“You only have time if you take it” – Karl Heinrich Waggerl
The smartphone has become an indispensable companion for most of us. On average, we reach for our smartphone every few minutes. I have found recent studies ranging from 88 to 214 reaches to the smartphone per day. We also find this wide range of usage in our environment. Frequent users easily reach more than three hours of cell phone use per day. But why is the cell phone so appealing to us?
Hardly any other medium can satisfy our individual wishes and needs as quickly and in as many ways as the smartphone or the Internet. Almost everything is already possible with the smartphone today: communicating, dating, informing, photographing, shopping, banking, streaming and watching movies, listening to music, playing games or social media. The list of possibilities grows longer every day.
When we use them, biochemical processes are triggered and happiness hormones such as dopamine and serotonin are released. We feel good and want more and more.
Waiting times become smartphone times
Breaks or “just taking a break” are very important for people. They are a prerequisite for creativity and new motivation. The most important inventions were not created during busy periods, but during rest periods.
In addition to phases of activity, we also need regular phases of rest and relaxation. Unfortunately, these phases very often fall victim to the smartphone.
The smartphone influences our quality of work
“The more often we look at the smartphone, the less productive we become” says Professor Montag from the University of Ulm. He and his team have evaluated around 100,000 apps that record daily smartphone use.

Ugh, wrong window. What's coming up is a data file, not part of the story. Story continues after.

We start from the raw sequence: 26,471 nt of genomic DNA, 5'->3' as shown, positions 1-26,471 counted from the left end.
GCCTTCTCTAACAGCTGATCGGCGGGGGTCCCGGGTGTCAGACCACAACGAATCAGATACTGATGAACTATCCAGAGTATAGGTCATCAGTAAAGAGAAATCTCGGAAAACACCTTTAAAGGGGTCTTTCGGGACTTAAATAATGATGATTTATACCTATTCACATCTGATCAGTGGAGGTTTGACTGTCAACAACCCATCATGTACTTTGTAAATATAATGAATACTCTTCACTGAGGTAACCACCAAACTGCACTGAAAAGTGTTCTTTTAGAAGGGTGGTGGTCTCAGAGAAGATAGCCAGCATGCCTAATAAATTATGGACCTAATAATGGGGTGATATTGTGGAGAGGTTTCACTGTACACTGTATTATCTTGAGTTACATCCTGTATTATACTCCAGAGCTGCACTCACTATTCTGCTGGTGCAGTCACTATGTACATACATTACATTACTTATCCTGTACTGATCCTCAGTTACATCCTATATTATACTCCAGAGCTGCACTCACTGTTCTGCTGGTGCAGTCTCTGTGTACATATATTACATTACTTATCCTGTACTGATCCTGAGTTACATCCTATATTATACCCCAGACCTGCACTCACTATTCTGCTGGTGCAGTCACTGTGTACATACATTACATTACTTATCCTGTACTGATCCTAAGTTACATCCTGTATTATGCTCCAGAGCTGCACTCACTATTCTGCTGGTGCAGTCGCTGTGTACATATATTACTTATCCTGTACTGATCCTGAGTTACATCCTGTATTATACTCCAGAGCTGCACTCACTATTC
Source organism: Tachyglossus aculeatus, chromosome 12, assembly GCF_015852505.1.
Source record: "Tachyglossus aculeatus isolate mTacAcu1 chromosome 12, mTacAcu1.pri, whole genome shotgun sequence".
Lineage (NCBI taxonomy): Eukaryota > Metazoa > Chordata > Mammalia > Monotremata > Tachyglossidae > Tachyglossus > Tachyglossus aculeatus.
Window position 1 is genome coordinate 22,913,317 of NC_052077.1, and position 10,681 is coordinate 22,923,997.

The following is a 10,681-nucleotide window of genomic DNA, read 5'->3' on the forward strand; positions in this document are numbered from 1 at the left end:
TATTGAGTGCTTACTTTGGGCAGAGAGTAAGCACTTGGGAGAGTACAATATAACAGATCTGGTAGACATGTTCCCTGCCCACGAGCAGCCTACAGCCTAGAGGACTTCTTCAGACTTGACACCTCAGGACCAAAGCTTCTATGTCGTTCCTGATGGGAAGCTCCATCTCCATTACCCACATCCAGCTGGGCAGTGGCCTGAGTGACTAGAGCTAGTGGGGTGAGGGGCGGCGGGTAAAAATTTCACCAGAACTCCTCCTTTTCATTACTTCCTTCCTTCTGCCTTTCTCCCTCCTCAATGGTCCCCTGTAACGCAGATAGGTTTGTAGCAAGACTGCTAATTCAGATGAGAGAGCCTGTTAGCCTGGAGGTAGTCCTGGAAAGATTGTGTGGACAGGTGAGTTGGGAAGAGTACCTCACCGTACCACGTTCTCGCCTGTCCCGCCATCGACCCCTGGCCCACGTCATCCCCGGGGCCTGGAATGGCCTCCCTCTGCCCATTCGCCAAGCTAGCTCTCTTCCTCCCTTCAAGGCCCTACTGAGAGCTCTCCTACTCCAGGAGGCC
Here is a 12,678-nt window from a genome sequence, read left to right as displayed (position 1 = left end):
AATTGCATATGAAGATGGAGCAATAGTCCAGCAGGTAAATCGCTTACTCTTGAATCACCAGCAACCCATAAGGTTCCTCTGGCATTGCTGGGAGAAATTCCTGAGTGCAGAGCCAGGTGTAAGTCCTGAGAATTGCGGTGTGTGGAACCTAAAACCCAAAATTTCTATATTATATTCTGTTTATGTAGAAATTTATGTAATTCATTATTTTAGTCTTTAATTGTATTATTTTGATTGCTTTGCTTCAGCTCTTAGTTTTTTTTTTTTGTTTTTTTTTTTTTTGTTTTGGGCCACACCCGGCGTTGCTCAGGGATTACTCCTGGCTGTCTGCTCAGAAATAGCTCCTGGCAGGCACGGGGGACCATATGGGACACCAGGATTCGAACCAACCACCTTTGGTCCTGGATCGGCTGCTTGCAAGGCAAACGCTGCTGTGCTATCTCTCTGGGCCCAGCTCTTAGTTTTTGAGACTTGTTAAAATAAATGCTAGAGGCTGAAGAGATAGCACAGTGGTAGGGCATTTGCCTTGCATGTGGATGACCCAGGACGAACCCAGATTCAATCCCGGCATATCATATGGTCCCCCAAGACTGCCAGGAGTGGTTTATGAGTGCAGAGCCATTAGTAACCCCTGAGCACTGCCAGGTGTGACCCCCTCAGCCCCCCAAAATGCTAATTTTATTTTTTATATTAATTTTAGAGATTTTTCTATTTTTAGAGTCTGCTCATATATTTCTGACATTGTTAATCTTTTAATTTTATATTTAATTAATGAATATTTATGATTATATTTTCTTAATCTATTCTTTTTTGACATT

We look at our smartphone many times an hour and thus divide our time into many small sections. This makes it almost impossible to work productively on a large task, as we are constantly pulled out of our thoughts. Concentration and creativity suffer massively.
After each disruption, the brain needs a few minutes to regain concentration on the task at hand. During this time, many users have long since looked at their cell phones again.
The studies also show that the closer the smartphone is to us, the more distracted we are. In three studies, the cell phone was once placed openly next to us on the table, once kept in our pocket and finally removed from the room.
The result: the closer the cell phone is to us, the greater our willingness to look at it regularly. Important regenerative rest periods and self-reflection fall away.
Six expert tips for dealing with the smartphone
* Consciously leave your cell phone out of the bathroom and bedroom
* Start the day offline in the morning – until you leave the house – if possible.
* No more surfing or phone calls one hour before going to bed.
* Set up offline times: at lunchtime, in the evening, on the road or on vacation
* Check messages and e-mails only at individually defined times
* Put the cell phone away completely or turn it off at times
— hp/picture: pixabay.com
This post has already been read 71 times!